Edward Ferrero, of Italian parentage, was born in Granada, Spain, on January 18, 1831. He was brought in infancy to New York, where his father became a dance teacher—a profession followed with marked success by young Ferrero, who taught dancing at West Point. At the outbreak of the Civil War, Ferrero was lieutenant colonel of a militia regiment and on October 14, was mustered into the service of the United States as colonel of the 51st New York Infantry, a regiment which he commanded in Ambrose E. Burnside's North Carolina expedition. At Second Manassas, Sharpsburg, and Fredericksburg, he was in charge of a brigade of the IX Corps and was promoted to brigadier general on September 10, 1862. However, this appointment lapsed the following March by failure of Senate confirmation, and his later reappointment, to rank from May 6, 1863, resulted in his being junior to General R. B. Potter, who had been Ferrero's major in the 51st Infantry but became his division commander in the Vicksburg campaign. At the siege of Knoxville by James Longs tree t, Ferrero commanded a division and upon the return to the IX Corps to the Eastern theater, was given command of the newly organized colored division of the corps. At the celebrated battle of The Crater on July 30, 1864, Ferrero's men were supposed to follow Ledlie's forces in the assault on the Confederate line after the explosion. But Ledlie and Ferrero remained in a bombproof some yards in the rear, passing a bottle of rum back and forth, while the assaulting troops became a leaderless mass of humanity in the huge excavation. The whole affair was a dismal failure; casualties amounted to almost thirty-eight hundred men; and a court of inquiry headed by Winfield S. Hancock found that Ferrero was culpable for "being in a bomb-proof habitually, where he could not see the operation of his troops [nor know] the position of two brigades of his division or whether they had taken Cemetery Hill or not." Nevertheless, he received the brevet of major general in December for "meritorious service in the present campaign before Richmond and Petersburg." During the last months of the war he was stationed in the defenses of Bermuda Hundred. Returning to New York, he leased and managed a succession of large ballrooms. General Ferrero died on December 11, 1899, and was buried in Green-Wood Cemetery, Brooklyn.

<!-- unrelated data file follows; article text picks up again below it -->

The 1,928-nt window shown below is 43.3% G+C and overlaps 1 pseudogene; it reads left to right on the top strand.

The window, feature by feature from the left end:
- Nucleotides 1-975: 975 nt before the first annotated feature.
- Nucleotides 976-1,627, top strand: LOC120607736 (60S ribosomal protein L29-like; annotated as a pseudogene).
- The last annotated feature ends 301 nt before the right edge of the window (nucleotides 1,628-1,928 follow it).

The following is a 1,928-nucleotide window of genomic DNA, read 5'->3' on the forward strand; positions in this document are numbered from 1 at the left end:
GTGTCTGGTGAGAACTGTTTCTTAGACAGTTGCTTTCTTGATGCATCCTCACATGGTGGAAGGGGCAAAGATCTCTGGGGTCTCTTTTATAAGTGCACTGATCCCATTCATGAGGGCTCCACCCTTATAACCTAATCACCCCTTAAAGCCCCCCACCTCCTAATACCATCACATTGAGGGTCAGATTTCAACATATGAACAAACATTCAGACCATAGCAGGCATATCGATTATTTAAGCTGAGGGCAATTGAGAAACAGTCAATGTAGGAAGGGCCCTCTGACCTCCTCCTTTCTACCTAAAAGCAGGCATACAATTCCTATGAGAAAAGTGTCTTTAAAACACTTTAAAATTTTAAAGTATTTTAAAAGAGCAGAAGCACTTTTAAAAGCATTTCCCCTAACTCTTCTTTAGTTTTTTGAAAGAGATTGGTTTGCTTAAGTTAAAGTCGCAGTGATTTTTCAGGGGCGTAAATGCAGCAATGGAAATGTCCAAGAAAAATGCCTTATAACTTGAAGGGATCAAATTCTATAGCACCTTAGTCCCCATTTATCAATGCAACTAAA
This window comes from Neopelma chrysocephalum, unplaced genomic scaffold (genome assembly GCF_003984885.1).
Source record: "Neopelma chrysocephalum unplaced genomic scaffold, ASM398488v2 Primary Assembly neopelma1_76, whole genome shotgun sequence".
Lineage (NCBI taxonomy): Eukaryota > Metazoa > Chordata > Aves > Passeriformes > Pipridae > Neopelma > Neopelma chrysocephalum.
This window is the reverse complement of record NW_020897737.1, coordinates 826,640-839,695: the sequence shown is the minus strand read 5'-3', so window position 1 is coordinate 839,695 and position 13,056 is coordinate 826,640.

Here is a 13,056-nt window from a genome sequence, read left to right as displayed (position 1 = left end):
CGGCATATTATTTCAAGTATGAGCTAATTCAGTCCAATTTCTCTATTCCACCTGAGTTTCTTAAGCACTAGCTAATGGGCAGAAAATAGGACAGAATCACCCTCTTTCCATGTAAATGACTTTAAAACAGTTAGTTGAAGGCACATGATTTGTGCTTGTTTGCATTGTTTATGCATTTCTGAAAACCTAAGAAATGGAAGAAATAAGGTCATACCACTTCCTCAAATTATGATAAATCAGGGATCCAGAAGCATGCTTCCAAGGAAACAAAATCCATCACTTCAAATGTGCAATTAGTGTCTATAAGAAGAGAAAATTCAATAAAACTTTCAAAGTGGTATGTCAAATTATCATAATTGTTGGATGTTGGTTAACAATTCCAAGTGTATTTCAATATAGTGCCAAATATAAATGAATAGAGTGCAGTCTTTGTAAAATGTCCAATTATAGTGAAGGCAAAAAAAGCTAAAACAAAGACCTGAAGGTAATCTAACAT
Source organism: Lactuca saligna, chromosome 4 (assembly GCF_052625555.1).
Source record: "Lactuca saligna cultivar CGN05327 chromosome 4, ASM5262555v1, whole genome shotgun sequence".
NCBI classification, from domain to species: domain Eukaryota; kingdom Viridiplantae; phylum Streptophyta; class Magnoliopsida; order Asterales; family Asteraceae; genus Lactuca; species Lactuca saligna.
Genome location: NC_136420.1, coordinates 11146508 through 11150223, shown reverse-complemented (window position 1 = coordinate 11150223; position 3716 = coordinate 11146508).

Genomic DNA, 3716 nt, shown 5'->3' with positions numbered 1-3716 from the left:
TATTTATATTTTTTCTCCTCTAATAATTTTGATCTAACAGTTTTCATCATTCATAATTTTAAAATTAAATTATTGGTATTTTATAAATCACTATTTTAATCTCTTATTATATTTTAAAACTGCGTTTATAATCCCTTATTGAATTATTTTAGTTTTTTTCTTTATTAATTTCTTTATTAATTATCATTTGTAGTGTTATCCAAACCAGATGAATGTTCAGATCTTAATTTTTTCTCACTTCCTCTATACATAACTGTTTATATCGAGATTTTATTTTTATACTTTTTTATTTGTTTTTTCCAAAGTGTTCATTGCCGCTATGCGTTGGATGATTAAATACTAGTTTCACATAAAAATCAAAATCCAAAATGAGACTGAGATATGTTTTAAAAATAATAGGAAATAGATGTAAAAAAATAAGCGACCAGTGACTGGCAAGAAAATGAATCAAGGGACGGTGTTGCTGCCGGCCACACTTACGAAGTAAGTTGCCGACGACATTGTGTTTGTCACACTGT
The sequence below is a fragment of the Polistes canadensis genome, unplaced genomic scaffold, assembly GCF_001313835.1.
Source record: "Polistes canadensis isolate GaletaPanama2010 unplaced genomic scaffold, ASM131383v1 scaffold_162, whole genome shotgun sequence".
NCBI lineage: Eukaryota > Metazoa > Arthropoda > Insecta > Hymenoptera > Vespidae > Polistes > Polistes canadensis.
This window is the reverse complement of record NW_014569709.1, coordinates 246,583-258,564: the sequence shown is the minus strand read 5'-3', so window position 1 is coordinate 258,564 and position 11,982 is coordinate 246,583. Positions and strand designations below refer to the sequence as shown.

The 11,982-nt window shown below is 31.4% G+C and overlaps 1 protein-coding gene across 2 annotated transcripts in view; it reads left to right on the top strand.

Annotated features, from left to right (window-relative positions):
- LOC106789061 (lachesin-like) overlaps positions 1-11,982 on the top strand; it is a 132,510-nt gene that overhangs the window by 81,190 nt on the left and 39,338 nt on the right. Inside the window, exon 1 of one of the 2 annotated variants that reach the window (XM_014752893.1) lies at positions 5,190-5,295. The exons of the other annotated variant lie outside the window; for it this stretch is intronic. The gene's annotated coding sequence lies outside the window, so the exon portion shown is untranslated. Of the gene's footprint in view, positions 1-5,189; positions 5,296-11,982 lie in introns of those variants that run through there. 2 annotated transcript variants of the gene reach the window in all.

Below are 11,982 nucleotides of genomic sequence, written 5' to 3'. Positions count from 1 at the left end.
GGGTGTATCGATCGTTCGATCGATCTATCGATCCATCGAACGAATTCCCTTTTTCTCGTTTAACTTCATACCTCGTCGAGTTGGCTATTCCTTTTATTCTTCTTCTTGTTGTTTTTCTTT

Reference: Generals in Blue. Lives of the Union Commanders by Ezra J. Warner. Louisiana State University Press. Baton Rouge.